Never mind “mobile first” — China is going “mobile only”

China Market Research: Chinese internet users mobile centrism

China’s authority on national internet statistics (CNNIC) published its bi-annual state-of-the-web report today. The numbers paint a picture of a national user base increasingly centered around mobile phones.

Three key stats stand out:

1. The internet population is growing

China’s total internet-using population hit 829 million at the end of 2018, up from 772 million in December 2017.

2. 98.6% of internet users access the web via mobile phone

That’s basically everybody, then. And that proportion is up from 97.5% last year. Desktop use, meanwhile, took a tumble over the last 12 months, from 53% in 2017 down to 48% last year.

Check this out:

Chinese Internet Market Research: Chinese user behavior desktop laptop useage

3. The total number of websites fell nationally

There hasn’t been a drop in the number of Chinese websites since at least 2011, but the number fell last year from 5.33 million to 5.23 million. The report doesn’t really clarify why, and the down-trend is probably a temporary blip. But regardless, it’s also true that businesses have the luxury of concluding that they just don’t need a standalone website to operate effectively in China.

Instead, they may prefer to centralize their online presence on third-party platforms where their customer base has already gathered. For example, a company might run its marketing via WeChat and its retail via Taobao, Tmall, or a Wechat mini-store, without the investment or hassle of running a server.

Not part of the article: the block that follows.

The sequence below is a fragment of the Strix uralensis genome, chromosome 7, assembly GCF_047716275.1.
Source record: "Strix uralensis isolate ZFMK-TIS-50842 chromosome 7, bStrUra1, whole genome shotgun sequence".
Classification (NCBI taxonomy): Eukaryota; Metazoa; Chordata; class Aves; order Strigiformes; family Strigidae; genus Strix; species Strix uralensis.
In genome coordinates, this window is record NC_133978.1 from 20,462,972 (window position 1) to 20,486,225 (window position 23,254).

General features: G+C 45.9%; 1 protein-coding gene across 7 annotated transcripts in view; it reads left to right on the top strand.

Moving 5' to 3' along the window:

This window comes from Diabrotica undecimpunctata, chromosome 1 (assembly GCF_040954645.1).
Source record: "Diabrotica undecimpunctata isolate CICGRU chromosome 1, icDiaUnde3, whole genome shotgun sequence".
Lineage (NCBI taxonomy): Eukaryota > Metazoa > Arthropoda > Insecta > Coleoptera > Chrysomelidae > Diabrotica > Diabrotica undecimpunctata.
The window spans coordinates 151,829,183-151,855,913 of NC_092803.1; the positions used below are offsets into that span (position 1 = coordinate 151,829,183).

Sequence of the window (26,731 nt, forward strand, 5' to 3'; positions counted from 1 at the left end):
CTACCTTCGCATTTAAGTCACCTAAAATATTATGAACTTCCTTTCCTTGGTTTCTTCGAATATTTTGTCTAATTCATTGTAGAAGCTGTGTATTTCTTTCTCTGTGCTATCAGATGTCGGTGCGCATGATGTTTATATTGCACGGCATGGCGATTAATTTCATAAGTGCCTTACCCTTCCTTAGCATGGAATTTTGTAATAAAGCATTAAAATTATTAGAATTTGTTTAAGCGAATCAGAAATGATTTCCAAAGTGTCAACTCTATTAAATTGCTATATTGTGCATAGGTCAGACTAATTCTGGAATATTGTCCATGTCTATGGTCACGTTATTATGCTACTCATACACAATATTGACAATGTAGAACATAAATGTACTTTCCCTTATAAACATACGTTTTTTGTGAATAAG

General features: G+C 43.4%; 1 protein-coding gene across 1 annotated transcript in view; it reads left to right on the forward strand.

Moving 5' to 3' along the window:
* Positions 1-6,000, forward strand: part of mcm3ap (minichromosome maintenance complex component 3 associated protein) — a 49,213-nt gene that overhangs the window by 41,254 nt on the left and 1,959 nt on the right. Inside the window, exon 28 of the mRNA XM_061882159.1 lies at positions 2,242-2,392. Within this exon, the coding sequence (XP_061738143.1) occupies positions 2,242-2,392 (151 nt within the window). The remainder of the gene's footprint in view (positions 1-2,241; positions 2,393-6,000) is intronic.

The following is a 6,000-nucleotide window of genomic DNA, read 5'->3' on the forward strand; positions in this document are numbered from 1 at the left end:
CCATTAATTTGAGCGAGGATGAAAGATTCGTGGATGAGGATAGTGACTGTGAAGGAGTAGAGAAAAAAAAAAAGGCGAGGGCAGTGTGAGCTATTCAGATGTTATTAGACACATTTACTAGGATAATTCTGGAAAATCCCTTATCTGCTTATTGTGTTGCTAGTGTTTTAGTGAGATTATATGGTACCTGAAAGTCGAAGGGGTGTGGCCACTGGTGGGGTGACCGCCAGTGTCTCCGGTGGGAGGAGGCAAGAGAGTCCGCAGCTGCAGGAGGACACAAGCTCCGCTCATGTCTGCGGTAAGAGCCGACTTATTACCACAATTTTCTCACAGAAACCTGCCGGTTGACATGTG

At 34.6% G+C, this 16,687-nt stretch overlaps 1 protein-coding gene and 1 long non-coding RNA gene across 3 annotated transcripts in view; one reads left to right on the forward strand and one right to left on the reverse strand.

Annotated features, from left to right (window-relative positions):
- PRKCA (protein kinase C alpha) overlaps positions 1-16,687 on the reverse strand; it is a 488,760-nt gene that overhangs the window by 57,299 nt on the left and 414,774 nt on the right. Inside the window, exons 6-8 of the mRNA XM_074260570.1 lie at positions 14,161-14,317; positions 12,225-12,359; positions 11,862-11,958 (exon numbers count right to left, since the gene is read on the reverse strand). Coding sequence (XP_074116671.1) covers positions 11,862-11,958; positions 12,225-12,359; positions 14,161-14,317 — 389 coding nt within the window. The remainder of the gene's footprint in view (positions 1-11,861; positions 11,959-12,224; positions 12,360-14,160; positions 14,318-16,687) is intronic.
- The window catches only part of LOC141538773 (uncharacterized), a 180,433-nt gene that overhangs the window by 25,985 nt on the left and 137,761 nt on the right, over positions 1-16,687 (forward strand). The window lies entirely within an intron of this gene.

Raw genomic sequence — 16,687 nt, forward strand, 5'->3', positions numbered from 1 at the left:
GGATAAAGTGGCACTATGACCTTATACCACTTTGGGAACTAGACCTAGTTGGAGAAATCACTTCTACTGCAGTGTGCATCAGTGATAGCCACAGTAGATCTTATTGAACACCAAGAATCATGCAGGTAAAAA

Note: There’s been some speculation that site shutdowns by the government might be partially responsible for the drop. But Xinhua puts the number of websites shuttered by censors at only 26,000, so unless very serious underreporting is going on, that theory doesn’t really hold up.

Why it matters

China’s been trending away from desktop for a few years now, but the sudden drop-off of desktop use is probably indicative of rising internet penetration rates among China’s rural and lower-income populations. Net users outside of urban areas are less likely to have access to desktops at home or school, and are more likely to access the net via personal mobile devices.


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